<$BlogRSDUrl$>

Megan Armstrong - nanny, London, England

Wednesday, July 13, 2005

The following is a guest post from Megan Armstrong, an Otago graduate now working as a nanny in London.

A post about the London bombings

Since moving to London nearly a year ago, you could say that I've taken this city into my heart. Sure it's polluted, the traffic is a nightmare to negotiate and the cost of living is appallingly high. But on the flipside of that, it's also the city where on any given day you can walk down the street and hear 10 different languages being spoken. It's the city where there's always something amazing happening, whether it's a street carnival in Notting Hill or a film premiere in Leicester Square. It's also the city that never seems to stand still, where everyone is constantly moving about from one place to the other as they go about their daily lives.

Last Thursday, July 7, the whole of London seemed to collectively slow down and pause for breath as the day's terrible events unfolded. In the space of a day, Londoners had gone from being in full-on celebration mode after winning the 2012 Olympic bid to watching in stunned silence as terrorism once again returned to their doors.

As is the case for most people I'm sure, the day started fairly normally for me, though I got enjoy a rare sleep-in as the girls I look after (I'm a nanny) were taken to school by their Dad. The first indication I got that something bad had happened came while watching This Morning - similar to Good Morning in New Zealand though instead of Mary Lambie they've got Phil and Fern. In the midst of their witty banter, a rolling headline appeared at the bottom of the screen, saying that there had been some sort of explosion on the Tube, and that it was most likely caused by a power surge. This happened at about 9:15 a.m., and I thought they would immediately cross over to the news, but instead they carried on with the show, leaving me wondering just what the hell was going on. I flipped over to the BBC who were slightly more up with the play, though they too reported that there had been three explosions on the tube caused by a power surge and that the entire tube network had been suspended indefinitely.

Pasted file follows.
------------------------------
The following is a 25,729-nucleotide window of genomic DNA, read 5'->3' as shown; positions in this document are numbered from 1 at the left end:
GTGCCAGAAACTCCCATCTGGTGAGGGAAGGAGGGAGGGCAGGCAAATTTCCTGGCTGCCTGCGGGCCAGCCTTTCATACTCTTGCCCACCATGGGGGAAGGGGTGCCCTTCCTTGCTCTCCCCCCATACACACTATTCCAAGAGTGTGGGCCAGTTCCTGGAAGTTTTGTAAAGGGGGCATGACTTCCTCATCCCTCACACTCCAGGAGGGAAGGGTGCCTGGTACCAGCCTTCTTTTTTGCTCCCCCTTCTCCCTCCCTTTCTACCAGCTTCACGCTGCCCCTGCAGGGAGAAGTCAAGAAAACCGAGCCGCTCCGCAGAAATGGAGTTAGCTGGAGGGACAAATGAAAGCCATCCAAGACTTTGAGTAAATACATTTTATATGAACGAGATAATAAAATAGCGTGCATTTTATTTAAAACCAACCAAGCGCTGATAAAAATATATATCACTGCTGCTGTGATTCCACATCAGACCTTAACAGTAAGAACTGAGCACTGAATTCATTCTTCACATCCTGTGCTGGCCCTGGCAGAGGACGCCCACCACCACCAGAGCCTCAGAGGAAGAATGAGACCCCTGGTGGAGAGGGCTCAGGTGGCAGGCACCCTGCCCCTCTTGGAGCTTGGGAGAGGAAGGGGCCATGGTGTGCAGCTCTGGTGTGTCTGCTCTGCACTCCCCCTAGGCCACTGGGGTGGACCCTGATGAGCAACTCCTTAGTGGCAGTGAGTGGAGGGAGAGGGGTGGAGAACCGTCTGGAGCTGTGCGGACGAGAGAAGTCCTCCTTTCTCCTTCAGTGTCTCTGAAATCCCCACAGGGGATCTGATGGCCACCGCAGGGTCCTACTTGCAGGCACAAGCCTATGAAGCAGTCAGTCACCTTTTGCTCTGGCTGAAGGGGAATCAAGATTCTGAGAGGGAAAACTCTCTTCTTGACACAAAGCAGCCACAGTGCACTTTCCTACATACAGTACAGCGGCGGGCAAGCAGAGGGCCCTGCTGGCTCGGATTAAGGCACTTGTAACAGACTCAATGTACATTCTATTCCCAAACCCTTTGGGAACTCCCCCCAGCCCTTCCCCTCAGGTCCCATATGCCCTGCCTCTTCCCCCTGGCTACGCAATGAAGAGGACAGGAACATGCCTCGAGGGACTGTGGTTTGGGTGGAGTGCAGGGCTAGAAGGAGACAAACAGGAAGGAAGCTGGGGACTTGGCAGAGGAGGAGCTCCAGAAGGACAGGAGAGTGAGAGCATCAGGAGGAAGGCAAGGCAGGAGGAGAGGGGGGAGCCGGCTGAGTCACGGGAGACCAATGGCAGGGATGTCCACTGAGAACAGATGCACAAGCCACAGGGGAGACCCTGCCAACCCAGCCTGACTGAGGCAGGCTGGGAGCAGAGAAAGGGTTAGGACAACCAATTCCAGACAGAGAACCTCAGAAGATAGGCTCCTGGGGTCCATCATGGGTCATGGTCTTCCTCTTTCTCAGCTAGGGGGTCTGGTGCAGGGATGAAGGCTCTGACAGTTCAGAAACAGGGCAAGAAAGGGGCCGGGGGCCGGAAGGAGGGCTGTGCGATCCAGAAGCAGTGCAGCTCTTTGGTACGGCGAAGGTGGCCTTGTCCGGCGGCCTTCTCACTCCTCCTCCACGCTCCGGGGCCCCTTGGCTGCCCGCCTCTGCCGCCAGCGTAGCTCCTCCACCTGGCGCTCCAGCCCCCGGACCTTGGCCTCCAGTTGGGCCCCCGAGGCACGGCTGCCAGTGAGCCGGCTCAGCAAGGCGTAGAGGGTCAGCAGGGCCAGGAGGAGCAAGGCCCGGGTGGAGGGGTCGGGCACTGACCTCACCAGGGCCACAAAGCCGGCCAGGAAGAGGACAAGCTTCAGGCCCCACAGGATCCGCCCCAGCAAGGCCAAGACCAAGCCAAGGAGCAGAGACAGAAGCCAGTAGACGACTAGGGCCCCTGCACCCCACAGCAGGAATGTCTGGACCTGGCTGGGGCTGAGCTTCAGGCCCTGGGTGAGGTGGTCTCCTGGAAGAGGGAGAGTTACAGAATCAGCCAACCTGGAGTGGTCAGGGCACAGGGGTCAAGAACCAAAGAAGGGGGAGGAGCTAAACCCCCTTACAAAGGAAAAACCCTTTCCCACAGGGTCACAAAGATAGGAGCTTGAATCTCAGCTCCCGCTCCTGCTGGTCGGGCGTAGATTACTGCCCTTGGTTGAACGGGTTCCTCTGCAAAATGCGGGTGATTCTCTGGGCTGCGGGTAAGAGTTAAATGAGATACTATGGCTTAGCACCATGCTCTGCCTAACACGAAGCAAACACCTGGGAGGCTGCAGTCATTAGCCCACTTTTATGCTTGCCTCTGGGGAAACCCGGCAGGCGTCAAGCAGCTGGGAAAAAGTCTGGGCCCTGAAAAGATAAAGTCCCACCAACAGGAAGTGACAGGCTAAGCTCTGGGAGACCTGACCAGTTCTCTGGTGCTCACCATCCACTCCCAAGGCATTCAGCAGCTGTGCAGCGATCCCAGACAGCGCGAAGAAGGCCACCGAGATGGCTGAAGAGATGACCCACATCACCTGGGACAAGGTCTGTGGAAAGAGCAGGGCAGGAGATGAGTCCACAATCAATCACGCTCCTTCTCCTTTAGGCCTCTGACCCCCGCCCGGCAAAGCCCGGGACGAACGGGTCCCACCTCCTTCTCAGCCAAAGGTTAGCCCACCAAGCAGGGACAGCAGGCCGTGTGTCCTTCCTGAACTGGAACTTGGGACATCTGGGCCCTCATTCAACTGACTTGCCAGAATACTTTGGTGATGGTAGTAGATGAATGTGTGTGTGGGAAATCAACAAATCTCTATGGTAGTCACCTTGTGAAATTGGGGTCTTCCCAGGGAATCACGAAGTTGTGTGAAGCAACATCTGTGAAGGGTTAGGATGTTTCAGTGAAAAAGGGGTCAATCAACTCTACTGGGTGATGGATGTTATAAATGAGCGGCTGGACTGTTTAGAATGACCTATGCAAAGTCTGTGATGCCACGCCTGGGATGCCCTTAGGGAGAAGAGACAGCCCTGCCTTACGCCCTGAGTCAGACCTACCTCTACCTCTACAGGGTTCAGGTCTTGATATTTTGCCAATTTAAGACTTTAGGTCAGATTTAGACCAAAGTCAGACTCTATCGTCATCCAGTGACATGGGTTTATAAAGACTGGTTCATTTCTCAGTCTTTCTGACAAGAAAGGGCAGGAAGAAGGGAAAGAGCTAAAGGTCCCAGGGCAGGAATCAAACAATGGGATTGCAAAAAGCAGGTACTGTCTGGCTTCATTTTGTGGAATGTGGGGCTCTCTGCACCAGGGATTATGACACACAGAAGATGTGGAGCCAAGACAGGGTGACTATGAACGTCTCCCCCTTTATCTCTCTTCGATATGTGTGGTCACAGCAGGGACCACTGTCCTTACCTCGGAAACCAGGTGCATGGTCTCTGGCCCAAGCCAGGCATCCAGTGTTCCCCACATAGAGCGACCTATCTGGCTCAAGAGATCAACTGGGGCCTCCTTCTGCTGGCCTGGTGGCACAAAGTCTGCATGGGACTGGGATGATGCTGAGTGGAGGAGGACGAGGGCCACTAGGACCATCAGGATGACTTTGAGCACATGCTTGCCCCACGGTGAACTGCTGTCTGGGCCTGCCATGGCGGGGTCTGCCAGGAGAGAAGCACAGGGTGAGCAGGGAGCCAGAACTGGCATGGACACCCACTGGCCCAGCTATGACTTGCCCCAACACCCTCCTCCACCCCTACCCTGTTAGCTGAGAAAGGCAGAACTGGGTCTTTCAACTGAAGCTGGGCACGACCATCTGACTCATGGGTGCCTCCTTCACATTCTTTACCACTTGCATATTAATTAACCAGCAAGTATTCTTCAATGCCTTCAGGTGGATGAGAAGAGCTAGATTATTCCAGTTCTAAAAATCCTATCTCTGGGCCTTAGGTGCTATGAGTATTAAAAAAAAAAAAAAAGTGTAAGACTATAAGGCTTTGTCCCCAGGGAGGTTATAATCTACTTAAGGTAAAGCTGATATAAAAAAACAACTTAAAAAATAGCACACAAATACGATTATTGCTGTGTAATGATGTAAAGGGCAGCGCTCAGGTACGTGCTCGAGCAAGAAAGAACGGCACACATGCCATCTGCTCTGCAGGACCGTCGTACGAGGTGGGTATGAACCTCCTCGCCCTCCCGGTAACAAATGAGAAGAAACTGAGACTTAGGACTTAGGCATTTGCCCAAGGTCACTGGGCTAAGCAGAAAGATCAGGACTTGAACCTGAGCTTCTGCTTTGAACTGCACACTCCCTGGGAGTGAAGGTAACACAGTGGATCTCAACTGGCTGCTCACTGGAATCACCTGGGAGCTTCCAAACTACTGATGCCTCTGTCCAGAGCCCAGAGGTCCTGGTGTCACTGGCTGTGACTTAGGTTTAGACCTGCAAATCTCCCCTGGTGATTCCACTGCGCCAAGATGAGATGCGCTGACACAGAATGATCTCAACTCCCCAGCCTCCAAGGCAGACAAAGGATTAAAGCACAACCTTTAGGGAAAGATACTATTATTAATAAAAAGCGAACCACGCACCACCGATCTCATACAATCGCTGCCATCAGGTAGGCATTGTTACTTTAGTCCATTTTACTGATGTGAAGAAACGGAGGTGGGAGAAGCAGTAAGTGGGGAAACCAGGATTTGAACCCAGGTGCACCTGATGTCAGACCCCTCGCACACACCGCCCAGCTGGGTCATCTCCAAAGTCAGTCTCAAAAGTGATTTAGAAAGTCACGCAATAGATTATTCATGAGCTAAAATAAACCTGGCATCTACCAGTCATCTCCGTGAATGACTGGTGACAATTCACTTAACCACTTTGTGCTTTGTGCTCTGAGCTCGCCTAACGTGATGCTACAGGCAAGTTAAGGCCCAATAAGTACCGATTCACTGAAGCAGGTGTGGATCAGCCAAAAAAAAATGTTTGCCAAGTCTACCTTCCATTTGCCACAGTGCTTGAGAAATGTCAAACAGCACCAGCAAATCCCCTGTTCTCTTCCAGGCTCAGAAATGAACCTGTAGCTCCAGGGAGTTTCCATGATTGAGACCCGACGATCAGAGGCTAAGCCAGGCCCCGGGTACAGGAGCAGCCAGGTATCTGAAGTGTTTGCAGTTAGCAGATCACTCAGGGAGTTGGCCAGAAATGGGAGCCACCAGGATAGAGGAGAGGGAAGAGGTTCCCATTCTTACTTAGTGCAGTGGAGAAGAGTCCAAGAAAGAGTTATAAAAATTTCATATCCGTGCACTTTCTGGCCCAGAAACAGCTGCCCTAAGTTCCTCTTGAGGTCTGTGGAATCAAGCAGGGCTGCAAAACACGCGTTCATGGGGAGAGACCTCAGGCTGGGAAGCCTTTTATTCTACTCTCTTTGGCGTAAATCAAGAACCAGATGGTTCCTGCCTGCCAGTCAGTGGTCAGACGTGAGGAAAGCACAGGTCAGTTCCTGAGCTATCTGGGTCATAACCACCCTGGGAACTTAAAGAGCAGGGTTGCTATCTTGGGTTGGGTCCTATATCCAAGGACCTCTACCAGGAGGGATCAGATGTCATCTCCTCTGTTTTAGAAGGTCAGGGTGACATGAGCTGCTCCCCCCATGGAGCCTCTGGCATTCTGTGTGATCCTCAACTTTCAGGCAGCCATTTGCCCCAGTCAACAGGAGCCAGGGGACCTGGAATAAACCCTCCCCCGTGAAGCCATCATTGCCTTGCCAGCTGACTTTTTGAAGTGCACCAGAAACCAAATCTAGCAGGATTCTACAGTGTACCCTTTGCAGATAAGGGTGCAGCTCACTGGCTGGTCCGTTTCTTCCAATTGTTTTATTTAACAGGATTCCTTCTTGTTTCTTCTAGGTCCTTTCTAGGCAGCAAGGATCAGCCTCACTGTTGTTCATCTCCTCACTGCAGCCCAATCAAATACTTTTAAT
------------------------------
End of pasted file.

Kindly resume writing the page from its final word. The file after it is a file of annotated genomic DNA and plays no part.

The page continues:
To be honest, my first reaction was not "It’s a terrorist attack," but "How am I supposed to travel around London?" Normally I have a car that I use to take the girls to and from school, but as it was in the garage being fixed I'd been picking them up on the tube. While it's not a huge distance from our house in Stockwell to the girls' schools in Chelsea, it would still take me couple of hours to walk there and get them. My next option was to take a bus, so I went on the Transport for London website to work out which one to take. It was while I was doing this with the BBC news channel going in the background that I heard about the bus explosion. Ok then, I thought, I guess I won't be taking a bus either.

From that point on my eyes were glued to the television, literally watching the news as it happened. As I sat watching the drama unfold before my eyes, there was a certain sense of unreality to it all. I'm not sure I can explain it very well but it felt like "I know that what I'm watching is real and that it's happening now, and those people who are bleeding on television are bleeding for real" but I guess because it's mediated through a TV screen your mind takes time to contextualize it.